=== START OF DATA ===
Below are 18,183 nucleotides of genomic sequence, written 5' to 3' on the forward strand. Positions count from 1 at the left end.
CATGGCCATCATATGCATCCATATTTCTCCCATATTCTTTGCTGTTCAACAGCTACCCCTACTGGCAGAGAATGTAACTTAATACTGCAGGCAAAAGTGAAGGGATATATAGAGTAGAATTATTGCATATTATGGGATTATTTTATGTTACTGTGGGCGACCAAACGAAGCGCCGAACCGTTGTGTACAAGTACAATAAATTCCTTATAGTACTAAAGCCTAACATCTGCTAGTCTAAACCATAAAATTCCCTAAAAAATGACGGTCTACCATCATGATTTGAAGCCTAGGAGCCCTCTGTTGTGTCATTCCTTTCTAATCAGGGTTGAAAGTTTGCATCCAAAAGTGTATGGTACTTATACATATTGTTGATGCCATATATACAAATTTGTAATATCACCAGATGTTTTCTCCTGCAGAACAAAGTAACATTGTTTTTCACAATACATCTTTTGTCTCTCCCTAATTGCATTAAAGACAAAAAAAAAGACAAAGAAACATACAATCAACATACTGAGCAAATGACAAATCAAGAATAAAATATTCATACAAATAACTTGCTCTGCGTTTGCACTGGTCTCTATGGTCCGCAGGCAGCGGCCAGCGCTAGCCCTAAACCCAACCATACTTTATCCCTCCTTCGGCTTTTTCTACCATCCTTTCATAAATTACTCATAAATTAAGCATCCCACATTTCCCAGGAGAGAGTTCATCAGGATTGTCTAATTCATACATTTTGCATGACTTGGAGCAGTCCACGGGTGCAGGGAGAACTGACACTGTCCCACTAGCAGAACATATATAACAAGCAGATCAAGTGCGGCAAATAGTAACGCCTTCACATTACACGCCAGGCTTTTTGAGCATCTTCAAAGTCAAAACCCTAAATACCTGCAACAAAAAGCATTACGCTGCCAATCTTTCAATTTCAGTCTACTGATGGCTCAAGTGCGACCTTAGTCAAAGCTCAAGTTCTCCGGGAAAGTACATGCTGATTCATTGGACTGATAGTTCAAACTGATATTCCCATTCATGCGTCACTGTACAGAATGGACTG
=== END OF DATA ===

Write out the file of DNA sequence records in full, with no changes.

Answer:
Below are 18,183 nucleotides of genomic sequence, written 5' to 3' on the forward strand. Positions count from 1 at the left end.
CATGGCCATCATATGCATCCATATTTCTCCCATATTCTTTGCTGTTCAACAGCTACCCCTACTGGCAGAGAATGTAACTTAATACTGCAGGCAAAAGTGAAGGGATATATAGAGTAGAATTATTGCATATTATGGGATTATTTTATGTTACTGTGGGCGACCAAACGAAGCGCCGAACCGTTGTGTACAAGTACAATAAATTCCTTATAGTACTAAAGCCTAACATCTGCTAGTCTAAACCATAAAATTCCCTAAAAAATGACGGTCTACCATCATGATTTGAAGCCTAGGAGCCCTCTGTTGTGTCATTCCTTTCTAATCAGGGTTGAAAGTTTGCATCCAAAAGTGTATGGTACTTATACATATTGTTGATGCCATATATACAAATTTGTAATATCACCAGATGTTTTCTCCTGCAGAACAAAGTAACATTGTTTTTCACAATACATCTTTTGTCTCTCCCTAATTGCATTAAAGACAAAAAAAAAGACAAAGAAACATACAATCAACATACTGAGCAAATGACAAATCAAGAATAAAATATTCATACAAATAACTTGCTCTGCGTTTGCACTGGTCTCTATGGTCCGCAGGCAGCGGCCAGCGCTAGCCCTAAACCCAACCATACTTTATCCCTCCTTCGGCTTTTTCTACCATCCTTTCATAAATTACTCATAAATTAAGCATCCCACATTTCCCAGGAGAGAGTTCATCAGGATTGTCTAATTCATACATTTTGCATGACTTGGAGCAGTCCACGGGTGCAGGGAGAACTGACACTGTCCCACTAGCAGAACATATATAACAAGCAGATCAAGTGCGGCAAATAGTAACGCCTTCACATTACACGCCAGGCTTTTTGAGCATCTTCAAAGTCAAAACCCTAAATACCTGCAACAAAAAGCATTACGCTGCCAATCTTTCAATTTCAGTCTACTGATGGCTCAAGTGCGACCTTAGTCAAAGCTCAAGTTCTCCGGGAAAGTACATGCTGATTCATTGGACTGATAGTTCAAACTGATATTCCCATTCATGCGTCACTGTACAGAATGGACTG